Switches are not allowed 'withing the enclosure' ... something generally defined from the waterline, straight up, to eight feet, IIRC. So, right next to the tub is one thing; over it (as shown) is a violation.
    Quote Originally Posted by John Steinke View Post
    Sorry for mussing things up with "net speak" By "IIRC," I meant 'if I recall correctly.' Oops.

    Nonetheless, it appears the IRC has language identical to that of NEC 404.4 in this regard.
    "the enclosure' ... something generally defined from the waterline, straight up, to eight feet,"

    Huh?

    From the 2008 NEC.
    - 404.4 Damp or Wet Locations.
    - - A surface-mounted switch or circuit breaker in a damp or wet location shall be enclosed in a weatherproof enclosure or cabinet that shall comply with 312.2. A flush-mounted switch or circuit breaker in a damp or wet location shall be equipped with a weatherproof cover. Switches shall not be installed within wet locations in tub or shower spaces unless installed as part of a listed tub or shower assembly.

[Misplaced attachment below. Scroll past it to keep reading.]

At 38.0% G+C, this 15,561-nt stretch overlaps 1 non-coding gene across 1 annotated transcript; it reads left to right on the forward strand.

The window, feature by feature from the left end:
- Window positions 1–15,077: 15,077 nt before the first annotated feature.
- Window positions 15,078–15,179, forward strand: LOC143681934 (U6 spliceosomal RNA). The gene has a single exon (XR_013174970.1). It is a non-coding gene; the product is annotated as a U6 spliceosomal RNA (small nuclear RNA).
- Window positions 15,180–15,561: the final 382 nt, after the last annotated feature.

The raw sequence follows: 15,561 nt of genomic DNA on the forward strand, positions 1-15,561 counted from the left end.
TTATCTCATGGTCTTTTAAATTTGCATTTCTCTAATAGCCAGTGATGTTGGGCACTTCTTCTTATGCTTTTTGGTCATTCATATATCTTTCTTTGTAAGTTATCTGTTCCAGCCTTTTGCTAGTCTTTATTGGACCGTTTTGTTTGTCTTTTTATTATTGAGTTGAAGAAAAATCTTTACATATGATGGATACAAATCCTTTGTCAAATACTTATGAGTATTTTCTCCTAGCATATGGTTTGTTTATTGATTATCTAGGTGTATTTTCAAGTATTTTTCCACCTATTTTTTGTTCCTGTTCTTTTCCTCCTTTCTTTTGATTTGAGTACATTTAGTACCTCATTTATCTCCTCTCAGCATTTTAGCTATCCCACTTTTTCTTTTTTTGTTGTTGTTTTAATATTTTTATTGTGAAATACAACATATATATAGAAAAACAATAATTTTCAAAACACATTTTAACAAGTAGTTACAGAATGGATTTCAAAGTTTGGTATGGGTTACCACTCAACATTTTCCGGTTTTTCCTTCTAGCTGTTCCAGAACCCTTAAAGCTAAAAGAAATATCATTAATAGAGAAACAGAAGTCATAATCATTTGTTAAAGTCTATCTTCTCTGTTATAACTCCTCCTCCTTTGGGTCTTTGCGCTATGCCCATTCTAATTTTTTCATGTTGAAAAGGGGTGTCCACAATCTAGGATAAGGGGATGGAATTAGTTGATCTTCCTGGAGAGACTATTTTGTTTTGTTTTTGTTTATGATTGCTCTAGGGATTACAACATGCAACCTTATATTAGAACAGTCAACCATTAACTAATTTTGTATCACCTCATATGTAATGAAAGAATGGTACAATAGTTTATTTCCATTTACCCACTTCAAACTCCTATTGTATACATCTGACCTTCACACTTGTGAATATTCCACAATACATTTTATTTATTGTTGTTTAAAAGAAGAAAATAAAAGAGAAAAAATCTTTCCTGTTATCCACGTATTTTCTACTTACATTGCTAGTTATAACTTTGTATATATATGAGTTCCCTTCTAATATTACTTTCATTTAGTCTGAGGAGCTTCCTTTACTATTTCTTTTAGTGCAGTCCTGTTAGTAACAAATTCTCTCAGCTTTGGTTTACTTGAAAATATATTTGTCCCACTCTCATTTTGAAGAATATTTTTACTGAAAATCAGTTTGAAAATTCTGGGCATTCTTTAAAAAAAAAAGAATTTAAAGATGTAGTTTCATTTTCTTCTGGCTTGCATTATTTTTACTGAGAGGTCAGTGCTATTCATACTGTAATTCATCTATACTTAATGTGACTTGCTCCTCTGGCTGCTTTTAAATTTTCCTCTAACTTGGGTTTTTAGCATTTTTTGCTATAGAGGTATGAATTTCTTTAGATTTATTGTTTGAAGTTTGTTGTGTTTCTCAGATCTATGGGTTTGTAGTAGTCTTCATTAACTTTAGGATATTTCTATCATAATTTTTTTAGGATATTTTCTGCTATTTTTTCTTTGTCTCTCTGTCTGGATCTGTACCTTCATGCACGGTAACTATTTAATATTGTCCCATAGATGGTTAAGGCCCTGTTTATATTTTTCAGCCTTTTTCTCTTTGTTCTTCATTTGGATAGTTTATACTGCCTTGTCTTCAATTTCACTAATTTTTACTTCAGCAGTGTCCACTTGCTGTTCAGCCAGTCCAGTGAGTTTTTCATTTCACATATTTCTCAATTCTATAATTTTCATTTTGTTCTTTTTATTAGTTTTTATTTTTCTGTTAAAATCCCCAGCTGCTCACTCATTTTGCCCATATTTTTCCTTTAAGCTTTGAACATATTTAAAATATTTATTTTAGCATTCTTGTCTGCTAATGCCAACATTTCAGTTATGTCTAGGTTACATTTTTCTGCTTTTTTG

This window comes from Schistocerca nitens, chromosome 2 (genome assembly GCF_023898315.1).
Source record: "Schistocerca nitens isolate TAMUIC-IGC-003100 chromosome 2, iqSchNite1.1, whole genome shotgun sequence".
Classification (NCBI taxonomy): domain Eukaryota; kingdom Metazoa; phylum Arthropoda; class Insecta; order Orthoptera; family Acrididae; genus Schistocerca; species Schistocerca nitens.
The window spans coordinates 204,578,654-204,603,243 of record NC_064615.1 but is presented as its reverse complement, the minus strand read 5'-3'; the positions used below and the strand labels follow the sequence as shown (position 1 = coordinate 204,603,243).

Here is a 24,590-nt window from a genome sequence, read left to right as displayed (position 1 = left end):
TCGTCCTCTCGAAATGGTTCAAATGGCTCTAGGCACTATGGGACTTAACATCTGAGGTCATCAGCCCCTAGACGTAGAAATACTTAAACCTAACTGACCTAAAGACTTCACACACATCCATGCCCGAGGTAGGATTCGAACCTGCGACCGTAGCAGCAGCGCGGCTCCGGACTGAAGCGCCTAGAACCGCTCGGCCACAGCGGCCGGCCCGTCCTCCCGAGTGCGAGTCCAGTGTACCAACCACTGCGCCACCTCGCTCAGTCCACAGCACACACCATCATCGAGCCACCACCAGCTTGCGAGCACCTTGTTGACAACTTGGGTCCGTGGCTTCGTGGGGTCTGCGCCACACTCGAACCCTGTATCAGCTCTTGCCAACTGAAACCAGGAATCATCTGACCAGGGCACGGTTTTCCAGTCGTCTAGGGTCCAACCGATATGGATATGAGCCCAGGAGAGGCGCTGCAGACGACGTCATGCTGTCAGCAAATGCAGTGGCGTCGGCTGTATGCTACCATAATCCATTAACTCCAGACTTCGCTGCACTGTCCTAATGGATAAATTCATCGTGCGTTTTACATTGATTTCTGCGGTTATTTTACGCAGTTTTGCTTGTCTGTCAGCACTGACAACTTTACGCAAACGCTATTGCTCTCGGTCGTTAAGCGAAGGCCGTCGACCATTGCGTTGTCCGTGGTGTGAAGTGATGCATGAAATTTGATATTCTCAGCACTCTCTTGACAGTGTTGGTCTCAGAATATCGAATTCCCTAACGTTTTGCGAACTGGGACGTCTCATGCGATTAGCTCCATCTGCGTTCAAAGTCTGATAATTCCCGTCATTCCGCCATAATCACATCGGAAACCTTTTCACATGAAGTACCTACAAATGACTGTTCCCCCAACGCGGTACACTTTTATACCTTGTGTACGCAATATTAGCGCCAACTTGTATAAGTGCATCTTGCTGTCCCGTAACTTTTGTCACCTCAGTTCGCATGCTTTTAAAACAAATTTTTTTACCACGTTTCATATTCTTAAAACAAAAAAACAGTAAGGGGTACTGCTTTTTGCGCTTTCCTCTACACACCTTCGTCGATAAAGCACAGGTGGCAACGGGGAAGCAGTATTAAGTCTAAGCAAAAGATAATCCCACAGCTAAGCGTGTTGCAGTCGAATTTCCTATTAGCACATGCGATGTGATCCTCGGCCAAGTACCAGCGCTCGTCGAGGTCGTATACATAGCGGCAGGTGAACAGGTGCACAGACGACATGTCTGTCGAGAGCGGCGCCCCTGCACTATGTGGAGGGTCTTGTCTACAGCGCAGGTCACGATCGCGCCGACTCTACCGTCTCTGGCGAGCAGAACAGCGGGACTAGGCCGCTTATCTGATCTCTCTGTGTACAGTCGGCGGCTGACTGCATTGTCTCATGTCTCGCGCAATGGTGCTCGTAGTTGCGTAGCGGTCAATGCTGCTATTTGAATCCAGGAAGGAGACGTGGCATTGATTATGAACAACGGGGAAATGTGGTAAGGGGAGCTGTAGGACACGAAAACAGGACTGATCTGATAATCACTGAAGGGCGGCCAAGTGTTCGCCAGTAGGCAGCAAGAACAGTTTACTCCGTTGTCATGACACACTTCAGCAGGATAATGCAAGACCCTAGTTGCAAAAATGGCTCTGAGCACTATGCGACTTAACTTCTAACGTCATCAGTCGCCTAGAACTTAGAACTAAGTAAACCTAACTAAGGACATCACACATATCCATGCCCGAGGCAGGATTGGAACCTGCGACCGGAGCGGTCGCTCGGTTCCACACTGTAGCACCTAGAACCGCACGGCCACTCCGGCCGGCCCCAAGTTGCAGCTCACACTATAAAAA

From the 2005 NEC.
    - 404.4 Wet Locations.
    - - A switch or circuit breaker in a wet location or outside of a building shall be enclosed in a weatherproof enclosure or cabinet that shall comply with 312.2(A). Switches shall not be installed within wet locations in tub or shower spaces unless installed as part of a listed tub or shower

    From the 2002 NEC.
    - 404.4 Wet Locations.
    - - A switch or circuit breaker in a wet location or outside of a building shall be enclosed in a weatherproof enclosure or cabinet that shall comply with 312.2(A). Switches shall not be installed within wet locations in tub or shower spaces unless installed as part of a listed tub or shower assembly.

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  23. #23
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    Default Re: Light switch proximity to bath tub

    Quote Originally Posted by Richard Franklin View Post
    Attached is a drawing from Code Buddy. What is forgotten is the tub zone.
    From the 2008 NEC.
    - 410.10 Luminaires in Specific Locations.